Looking in other worlds – lateral thinking that allows one ideas from one world solve a problem for another (e.g. biomimicry http://www.biomimicry.org/intro.html and http://www.annonline.com/interviews/971218/ ).

    Finding what you’re not looking for – creative accidents take place when you are not looking for them. Embrace!

    Awakening the collaborative spirit – share and discuss ideas without thought of condemnation or judgment; have freedom to propose ideas, without risk.

    There are thousands of ideas to encourage creativity that can be used in an online environment. Even encouraging students to investigate various creativity websites or discover their own can communicate the perception that creativity is valued in the online course.”

    So, I suppose the support and facilitation needed are more about encouragement and getting feedback from each other (as the knowledgeable others), rather than the facilitators controlling the activity.

    I still think guidance and facilitation could come from peers, knowledgeable others, and so it is not based only on the facilitators. Have I missed the points? What do you think?


  14. Hi John. I note that your sources pre-date MOOCs, so I wonder if they are relevant. Or maybe they are relevant – MOOCs are trying to become like a traditional course.

    In one of Downes’ recent presentations (http://www.downes.ca/presentation/288) he has a slide with this caption:

    “What about engagement as relevance–the idea that people choose their learning”

    which caused me to wonder if the lack of engagement signals a decision by participants as to the relevance of the learning in the MOOC – perhaps the participants are ‘voting with their feet’ by abandoning the MOOC.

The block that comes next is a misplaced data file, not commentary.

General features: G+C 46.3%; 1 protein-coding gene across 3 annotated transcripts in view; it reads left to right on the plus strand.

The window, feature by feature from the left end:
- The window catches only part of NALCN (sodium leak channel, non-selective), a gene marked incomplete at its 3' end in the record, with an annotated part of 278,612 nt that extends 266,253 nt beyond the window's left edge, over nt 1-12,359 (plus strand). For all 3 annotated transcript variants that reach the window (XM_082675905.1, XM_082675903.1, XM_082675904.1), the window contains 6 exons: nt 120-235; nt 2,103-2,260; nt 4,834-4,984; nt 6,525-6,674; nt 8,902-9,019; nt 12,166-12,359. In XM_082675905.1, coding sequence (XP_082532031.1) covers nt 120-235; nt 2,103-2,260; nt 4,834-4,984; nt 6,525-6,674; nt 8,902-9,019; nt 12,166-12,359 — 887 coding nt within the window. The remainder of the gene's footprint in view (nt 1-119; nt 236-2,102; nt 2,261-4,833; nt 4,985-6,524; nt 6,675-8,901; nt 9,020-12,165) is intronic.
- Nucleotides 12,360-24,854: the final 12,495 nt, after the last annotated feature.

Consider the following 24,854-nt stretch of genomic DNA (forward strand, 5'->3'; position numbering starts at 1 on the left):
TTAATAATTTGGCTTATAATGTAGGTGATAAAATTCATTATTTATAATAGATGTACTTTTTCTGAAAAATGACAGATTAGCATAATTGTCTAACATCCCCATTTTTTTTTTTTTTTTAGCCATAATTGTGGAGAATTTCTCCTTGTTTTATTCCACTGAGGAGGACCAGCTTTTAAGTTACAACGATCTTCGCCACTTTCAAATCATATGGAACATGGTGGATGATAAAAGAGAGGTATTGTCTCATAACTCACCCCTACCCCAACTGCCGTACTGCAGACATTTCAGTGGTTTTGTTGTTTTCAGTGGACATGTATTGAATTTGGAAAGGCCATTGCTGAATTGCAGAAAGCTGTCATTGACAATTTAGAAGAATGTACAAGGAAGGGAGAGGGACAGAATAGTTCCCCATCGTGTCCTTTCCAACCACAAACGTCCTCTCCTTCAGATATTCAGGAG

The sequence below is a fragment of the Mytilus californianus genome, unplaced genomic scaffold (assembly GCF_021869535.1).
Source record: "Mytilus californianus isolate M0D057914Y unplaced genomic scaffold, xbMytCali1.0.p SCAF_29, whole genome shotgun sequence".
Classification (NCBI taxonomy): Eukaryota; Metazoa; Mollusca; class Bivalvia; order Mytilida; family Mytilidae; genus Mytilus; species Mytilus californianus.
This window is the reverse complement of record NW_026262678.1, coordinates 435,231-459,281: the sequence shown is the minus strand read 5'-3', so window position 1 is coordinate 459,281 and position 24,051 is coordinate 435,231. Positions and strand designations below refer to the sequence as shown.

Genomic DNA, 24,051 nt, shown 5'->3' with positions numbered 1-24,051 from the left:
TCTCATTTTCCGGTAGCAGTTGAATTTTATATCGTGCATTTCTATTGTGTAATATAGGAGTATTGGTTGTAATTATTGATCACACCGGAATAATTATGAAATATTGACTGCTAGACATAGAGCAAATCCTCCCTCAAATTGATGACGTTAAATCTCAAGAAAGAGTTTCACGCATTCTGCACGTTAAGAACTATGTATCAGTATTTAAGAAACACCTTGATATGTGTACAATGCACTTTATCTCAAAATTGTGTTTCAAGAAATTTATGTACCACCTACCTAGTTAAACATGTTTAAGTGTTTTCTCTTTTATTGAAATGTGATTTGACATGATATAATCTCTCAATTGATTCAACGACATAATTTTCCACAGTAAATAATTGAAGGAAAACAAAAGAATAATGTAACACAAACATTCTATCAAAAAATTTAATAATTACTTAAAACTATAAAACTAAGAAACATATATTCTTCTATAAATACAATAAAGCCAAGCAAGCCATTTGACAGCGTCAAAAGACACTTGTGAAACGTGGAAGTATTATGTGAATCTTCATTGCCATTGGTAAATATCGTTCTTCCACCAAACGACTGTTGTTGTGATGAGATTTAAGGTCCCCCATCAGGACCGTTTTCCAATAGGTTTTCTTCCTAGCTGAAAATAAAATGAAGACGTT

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  16. Hi Ken,
    Is MOOC trying to become like a traditional course? May be the sources of ideas have been around for sometime, or may be not? As I shared here https://suifaijohnmak.wordpress.com/2011/07/29/social-media-google-and-the-golden-eggs-with-mooc/ we all wanted to have the golden eggs. You have pointed to the lack of engagement signals a decision by participants as to the relevance of the learning in the MOOC. I think there has been a recurrent urge of more commenting and feedback in the blogs, as a way to “motivate” participants after they have posted their voices and opinions in their blog posts. Without too many comments or feedback, people might feel “disconnected” or just speaking to the “air”. Besides, blogging takes time and efforts, at least in understanding the theme of the week, and relating to what has been mentioned by the facilitators and colleagues, and so it could always be a challenge for both novice and veterans learners. Also, as there are no central forum (official one- except the course Discussion one on gRSShopper), majority of participants have then chosen to “lurk” rather than posting on blogs or FB (again, less than 1% (out of 2000+) were active there). Twitter is still a good way to link to the resources, blogs or the recordings/updates. So, I am not surprised by this recurrent issue. What could be a “better way”? Sometimes people just opted in, opted out, based on their interests. To be, or not be, in this MOOC, that is interesting. John

  17. Just wonder how many of the MOOCers are new and how many are veterans? As I have been to many MOOCs, I am so accustomed to the pattern now. So, what needs to be done, as Tony mentioned, the too tight to too loose, how to balance it?

  18. http://www.downes.ca/presentation/288

    A couple of quotes from the above:

    “…the sort of engagement we’d like to see”

    “The idea is to learn through practice and reflection, becoming a knowing person by doing – the way we know people do learn” (emphasis on do)

    These kind of statements make me wonder about who the MOOC is for, is it to provide the sort of engagement that the course creators want to see? Based on the presumption that practice and reflection is the only way people learn? If this is true, then clearly the course creators have decided for the rest of us that their way is the best, and the only thing to do is make sure that novices are taught the proper way to engage. I didn’t think connectivism stood for that. I thought it stood for making one’s own choices. If the latter is true, then assessment of engagement shouldn’t matter.